Despite his claims, Donald Tusk does not want neutral media

Donald Tusk says that he wants a pluralistic and neutral public media, but the way he treats TVP journalists reminds of how he treated the media when he was last in power, writes editor of conservative news outlet wpolityce.pl Marzena Nykiel

editor: Grzegorz Adamczyk
author: Marzena Nykiel
Donald Tusk is surrounded by media and supporters after exiting a voting station during parliamentary elections in Warsaw, Poland, Sunday, Oct. 15, 2023. (AP Photo/Petr David Josek)

In a letter to parliament speaker Szymon Holownia, Polish President Andrzej Duda, an ally of the conservative Law and Justice (PiS) party, said that any changes to public media must be carried out in line with the constitution.

“Without questioning the right to introduce changes by the parliamentary majority, it should be emphasized that a political goal cannot constitute an excuse for violating or circumventing constitutional and statutory regulations,” he wrote.

Duda was reacting to moves by the parliamentary majority which in a resolution demanded action by the government and other public bodies to urgently make changes in public media and called the National Media Council, the body which by law appoints and dismisses the management of public media, “illegitimate and unconstitutional.”

Prime Minister Donald Tusk has been saying that he wants to see public media return to being neutral and pluralistic. However, when he was last in power, the media in Poland was far from being either.

Tusk treats TVP journalists with contempt, saying they are not real journalists, threatening them with legal sanctions, and stopping them from having access to public buildings and government press conferences. They were also denied accreditation for his latest trip to Brussels.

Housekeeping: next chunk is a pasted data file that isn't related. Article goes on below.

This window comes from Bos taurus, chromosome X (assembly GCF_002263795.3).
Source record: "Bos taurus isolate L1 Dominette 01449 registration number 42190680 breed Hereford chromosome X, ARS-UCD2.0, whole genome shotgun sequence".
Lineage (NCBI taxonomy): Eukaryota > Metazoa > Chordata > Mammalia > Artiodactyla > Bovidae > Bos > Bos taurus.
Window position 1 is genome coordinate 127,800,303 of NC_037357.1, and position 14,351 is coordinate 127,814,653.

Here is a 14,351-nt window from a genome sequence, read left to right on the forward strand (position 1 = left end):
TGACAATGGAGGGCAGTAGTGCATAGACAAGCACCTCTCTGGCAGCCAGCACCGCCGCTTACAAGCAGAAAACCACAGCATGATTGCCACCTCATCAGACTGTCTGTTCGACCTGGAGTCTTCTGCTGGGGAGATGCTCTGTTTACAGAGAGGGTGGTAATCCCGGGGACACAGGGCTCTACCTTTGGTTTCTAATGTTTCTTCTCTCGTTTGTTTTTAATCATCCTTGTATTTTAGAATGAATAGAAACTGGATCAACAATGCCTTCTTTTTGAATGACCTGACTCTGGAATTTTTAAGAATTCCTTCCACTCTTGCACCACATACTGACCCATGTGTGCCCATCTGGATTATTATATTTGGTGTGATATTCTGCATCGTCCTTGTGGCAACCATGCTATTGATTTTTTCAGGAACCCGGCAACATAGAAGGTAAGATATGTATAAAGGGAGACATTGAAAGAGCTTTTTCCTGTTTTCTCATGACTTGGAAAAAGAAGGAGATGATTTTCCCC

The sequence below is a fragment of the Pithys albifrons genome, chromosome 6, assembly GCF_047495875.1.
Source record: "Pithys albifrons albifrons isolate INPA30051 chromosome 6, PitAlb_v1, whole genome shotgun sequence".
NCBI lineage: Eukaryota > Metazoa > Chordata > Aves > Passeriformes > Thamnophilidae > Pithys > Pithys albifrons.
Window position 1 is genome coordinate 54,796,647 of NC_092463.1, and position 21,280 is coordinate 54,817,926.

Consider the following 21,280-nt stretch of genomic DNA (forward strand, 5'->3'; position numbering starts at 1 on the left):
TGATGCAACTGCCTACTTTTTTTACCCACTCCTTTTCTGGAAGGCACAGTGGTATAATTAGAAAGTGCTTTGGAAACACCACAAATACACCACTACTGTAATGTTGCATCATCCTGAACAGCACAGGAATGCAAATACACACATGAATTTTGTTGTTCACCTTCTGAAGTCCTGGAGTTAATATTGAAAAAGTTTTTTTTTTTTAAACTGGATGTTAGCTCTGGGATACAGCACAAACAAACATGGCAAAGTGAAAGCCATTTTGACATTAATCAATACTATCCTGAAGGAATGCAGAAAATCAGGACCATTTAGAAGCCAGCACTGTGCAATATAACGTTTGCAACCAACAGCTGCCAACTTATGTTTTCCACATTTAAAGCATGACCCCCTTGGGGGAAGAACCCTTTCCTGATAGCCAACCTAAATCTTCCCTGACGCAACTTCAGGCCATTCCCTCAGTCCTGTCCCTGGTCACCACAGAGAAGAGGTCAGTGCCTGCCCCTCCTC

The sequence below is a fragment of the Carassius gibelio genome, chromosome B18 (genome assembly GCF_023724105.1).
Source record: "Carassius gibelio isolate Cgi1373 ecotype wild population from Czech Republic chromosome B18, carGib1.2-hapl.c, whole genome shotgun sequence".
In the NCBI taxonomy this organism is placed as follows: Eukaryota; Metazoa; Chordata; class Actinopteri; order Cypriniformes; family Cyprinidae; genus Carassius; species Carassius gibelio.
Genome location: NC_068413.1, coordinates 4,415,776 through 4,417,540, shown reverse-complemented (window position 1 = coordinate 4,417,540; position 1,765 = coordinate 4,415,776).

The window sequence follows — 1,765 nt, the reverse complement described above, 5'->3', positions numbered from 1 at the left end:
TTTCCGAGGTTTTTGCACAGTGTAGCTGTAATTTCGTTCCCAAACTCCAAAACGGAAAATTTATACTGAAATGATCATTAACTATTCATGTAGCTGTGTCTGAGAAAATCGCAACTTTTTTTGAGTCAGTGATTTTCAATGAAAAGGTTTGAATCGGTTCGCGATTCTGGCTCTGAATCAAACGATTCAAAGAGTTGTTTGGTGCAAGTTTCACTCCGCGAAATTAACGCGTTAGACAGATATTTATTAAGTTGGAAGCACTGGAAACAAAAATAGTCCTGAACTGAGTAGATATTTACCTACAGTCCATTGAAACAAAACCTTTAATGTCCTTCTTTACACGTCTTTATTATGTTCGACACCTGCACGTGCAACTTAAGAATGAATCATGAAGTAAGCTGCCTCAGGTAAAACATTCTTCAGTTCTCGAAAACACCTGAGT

Now that parliament has passed its resolution calling for state action against public media, we can expect that force will be used. The man responsible for public media, Culture Minister Bartłomiej Sienkiewicz, who was interior minister in the last Tusk government, has experience concerning the use of force. The security forces he supervised provoked demonstrators during independence marches and stormed the premises of an independent magazine when it refused to reveal sources for its publications based on illicit recordings of public officials. 

Purging public media is, however, one of the few election promises that Tusk is keen to carry out, but this has nothing to do with pluralism. It is about ensuring that all electronic media is singing from his government’s hymn sheet.

All media is to give him coverage and transmit his message. If they don’t, they will be treated with contempt and vilified as TVP journalists are experiencing today. 

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